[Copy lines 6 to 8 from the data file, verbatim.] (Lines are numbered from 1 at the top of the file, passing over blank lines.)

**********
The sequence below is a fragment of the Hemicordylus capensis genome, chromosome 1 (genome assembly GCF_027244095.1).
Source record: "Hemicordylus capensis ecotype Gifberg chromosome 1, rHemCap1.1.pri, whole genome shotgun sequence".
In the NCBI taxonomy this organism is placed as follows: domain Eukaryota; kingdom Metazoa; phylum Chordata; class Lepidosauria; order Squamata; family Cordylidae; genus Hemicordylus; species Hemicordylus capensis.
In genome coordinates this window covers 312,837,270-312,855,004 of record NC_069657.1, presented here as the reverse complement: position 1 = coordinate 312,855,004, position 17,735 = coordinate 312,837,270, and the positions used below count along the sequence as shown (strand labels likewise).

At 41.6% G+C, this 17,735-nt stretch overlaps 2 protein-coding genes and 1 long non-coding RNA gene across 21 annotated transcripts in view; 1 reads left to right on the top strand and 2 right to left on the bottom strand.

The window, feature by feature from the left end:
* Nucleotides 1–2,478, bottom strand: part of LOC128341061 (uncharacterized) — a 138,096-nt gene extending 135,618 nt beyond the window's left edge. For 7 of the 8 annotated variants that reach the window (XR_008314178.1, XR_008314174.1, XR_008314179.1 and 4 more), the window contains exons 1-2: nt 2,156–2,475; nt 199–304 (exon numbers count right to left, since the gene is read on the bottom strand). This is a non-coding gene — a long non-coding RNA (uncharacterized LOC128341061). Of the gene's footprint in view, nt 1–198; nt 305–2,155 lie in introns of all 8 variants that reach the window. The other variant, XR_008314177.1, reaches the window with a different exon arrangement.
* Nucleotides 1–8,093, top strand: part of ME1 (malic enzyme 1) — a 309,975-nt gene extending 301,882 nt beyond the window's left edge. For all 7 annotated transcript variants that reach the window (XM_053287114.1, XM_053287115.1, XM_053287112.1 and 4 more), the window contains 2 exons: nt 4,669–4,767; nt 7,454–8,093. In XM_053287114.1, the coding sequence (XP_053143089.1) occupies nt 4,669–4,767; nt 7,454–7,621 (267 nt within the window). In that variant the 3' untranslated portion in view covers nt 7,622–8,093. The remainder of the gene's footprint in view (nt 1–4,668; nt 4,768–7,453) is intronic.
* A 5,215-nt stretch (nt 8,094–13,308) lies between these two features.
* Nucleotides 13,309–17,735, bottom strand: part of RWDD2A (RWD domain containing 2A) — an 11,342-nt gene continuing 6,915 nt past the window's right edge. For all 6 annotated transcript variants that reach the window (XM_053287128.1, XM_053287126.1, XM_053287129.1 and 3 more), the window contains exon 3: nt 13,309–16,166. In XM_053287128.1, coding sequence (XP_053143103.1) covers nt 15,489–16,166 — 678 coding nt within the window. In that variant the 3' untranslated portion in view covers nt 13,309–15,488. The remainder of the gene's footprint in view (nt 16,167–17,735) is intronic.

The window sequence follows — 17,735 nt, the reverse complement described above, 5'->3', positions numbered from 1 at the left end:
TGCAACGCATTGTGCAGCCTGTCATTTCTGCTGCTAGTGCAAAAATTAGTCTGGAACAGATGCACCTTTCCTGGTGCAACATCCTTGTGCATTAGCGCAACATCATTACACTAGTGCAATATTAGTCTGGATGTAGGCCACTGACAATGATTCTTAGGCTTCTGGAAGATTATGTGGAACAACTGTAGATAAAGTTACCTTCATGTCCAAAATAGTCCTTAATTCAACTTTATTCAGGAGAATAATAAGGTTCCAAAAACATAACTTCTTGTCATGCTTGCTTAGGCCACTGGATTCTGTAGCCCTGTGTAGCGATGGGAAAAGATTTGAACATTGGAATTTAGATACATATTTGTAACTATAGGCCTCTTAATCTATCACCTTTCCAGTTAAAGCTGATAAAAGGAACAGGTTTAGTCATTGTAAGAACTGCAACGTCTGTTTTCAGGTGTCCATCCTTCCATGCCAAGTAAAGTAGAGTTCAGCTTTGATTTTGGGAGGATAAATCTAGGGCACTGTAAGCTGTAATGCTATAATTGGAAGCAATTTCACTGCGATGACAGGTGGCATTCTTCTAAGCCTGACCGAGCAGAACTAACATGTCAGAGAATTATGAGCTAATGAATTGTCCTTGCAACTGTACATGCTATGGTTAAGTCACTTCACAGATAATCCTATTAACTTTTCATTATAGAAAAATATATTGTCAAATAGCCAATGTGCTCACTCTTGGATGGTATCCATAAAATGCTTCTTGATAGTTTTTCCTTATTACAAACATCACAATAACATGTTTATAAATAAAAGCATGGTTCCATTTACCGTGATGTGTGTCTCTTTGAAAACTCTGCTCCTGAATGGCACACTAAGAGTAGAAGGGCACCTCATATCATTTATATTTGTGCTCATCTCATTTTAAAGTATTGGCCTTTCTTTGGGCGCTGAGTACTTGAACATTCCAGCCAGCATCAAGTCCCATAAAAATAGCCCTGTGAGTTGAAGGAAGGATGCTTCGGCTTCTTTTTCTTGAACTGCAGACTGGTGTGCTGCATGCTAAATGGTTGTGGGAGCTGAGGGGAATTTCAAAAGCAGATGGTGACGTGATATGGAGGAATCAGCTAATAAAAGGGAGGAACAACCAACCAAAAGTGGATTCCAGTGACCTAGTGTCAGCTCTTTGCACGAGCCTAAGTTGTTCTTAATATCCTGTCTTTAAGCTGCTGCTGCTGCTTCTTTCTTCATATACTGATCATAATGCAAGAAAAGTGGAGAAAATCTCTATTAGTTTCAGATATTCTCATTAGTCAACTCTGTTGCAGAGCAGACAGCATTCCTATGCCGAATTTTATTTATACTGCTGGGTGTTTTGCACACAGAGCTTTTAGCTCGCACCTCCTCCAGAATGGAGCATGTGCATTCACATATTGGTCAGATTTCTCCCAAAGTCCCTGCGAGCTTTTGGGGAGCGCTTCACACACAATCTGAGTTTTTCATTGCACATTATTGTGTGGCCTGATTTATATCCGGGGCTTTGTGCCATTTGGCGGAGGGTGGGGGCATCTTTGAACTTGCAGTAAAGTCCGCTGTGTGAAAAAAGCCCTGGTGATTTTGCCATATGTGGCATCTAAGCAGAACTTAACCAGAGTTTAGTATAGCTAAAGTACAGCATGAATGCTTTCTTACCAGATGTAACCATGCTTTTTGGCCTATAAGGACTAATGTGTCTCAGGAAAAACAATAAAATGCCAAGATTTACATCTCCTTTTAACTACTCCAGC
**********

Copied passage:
The window, feature by feature from the left end:
* Nucleotides 1–2,478, bottom strand: part of LOC128341061 (uncharacterized) — a 138,096-nt gene extending 135,618 nt beyond the window's left edge. For 7 of the 8 annotated variants that reach the window (XR_008314178.1, XR_008314174.1, XR_008314179.1 and 4 more), the window contains exons 1-2: nt 2,156–2,475; nt 199–304 (exon numbers count right to left, since the gene is read on the bottom strand). This is a non-coding gene — a long non-coding RNA (uncharacterized LOC128341061). Of the gene's footprint in view, nt 1–198; nt 305–2,155 lie in introns of all 8 variants that reach the window. The other variant, XR_008314177.1, reaches the window with a different exon arrangement.
* Nucleotides 1–8,093, top strand: part of ME1 (malic enzyme 1) — a 309,975-nt gene extending 301,882 nt beyond the window's left edge. For all 7 annotated transcript variants that reach the window (XM_053287114.1, XM_053287115.1, XM_053287112.1 and 4 more), the window contains 2 exons: nt 4,669–4,767; nt 7,454–8,093. In XM_053287114.1, the coding sequence (XP_053143089.1) occupies nt 4,669–4,767; nt 7,454–7,621 (267 nt within the window). In that variant the 3' untranslated portion in view covers nt 7,622–8,093. The remainder of the gene's footprint in view (nt 1–4,668; nt 4,768–7,453) is intronic.